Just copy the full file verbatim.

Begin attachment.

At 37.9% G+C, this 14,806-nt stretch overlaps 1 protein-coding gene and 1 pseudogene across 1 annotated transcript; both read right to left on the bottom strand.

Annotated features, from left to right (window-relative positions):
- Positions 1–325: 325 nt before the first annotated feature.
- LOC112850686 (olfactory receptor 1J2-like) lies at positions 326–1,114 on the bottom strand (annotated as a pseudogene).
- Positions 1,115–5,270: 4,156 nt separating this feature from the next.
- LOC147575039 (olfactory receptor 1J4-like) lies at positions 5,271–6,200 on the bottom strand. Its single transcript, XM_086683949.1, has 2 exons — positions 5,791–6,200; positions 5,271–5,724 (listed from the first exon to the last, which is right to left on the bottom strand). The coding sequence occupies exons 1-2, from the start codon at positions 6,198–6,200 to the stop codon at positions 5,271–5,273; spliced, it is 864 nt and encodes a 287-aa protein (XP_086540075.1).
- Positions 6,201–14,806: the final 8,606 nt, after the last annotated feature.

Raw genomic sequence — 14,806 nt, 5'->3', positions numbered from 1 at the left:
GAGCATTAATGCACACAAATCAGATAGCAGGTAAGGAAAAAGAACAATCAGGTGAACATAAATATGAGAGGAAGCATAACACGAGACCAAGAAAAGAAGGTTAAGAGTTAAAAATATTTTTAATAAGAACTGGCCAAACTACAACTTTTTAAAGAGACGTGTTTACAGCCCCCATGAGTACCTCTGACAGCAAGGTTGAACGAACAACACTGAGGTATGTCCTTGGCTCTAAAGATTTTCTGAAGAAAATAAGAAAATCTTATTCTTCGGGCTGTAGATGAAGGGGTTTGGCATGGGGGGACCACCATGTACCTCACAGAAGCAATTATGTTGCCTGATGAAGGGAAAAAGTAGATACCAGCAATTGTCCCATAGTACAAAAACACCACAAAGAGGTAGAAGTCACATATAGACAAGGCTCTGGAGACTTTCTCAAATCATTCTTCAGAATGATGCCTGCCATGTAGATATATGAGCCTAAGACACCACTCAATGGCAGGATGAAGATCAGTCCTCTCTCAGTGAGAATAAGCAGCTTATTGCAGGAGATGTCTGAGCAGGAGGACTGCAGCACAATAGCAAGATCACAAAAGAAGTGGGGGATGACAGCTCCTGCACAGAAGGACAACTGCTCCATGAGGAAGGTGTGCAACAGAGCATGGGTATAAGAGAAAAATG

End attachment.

At 37.9% G+C, this 14,806-nt stretch overlaps 1 protein-coding gene and 1 pseudogene across 1 annotated transcript; both read right to left on the bottom strand.

Annotated features, from left to right (window-relative positions):
- Positions 1–325: 325 nt before the first annotated feature.
- LOC112850686 (olfactory receptor 1J2-like) lies at positions 326–1,114 on the bottom strand (annotated as a pseudogene).
- Positions 1,115–5,270: 4,156 nt separating this feature from the next.
- LOC147575039 (olfactory receptor 1J4-like) lies at positions 5,271–6,200 on the bottom strand. Its single transcript, XM_086683949.1, has 2 exons — positions 5,791–6,200; positions 5,271–5,724 (listed from the first exon to the last, which is right to left on the bottom strand). The coding sequence occupies exons 1-2, from the start codon at positions 6,198–6,200 to the stop codon at positions 5,271–5,273; spliced, it is 864 nt and encodes a 287-aa protein (XP_086540075.1).
- Positions 6,201–14,806: the final 8,606 nt, after the last annotated feature.

Raw genomic sequence — 14,806 nt, 5'->3', positions numbered from 1 at the left:
GAGCATTAATGCACACAAATCAGATAGCAGGTAAGGAAAAAGAACAATCAGGTGAACATAAATATGAGAGGAAGCATAACACGAGACCAAGAAAAGAAGGTTAAGAGTTAAAAATATTTTTAATAAGAACTGGCCAAACTACAACTTTTTAAAGAGACGTGTTTACAGCCCCCATGAGTACCTCTGACAGCAAGGTTGAACGAACAACACTGAGGTATGTCCTTGGCTCTAAAGATTTTCTGAAGAAAATAAGAAAATCTTATTCTTCGGGCTGTAGATGAAGGGGTTTGGCATGGGGGGACCACCATGTACCTCACAGAAGCAATTATGTTGCCTGATGAAGGGAAAAAGTAGATACCAGCAATTGTCCCATAGTACAAAAACACCACAAAGAGGTAGAAGTCACATATAGACAAGGCTCTGGAGACTTTCTCAAATCATTCTTCAGAATGATGCCTGCCATGTAGATATATGAGCCTAAGACACCACTCAATGGCAGGATGAAGATCAGTCCTCTCTCAGTGAGAATAAGCAGCTTATTGCAGGAGATGTCTGAGCAGGAGGACTGCAGCACAATAGCAAGATCACAAAAGAAGTGGGGGATGACAGCTCCTGCACAGAAGGACAACTGCTCCATGAGGAAGGTGTGCAACAGAGCATGGGTATAAGAGAAAAATG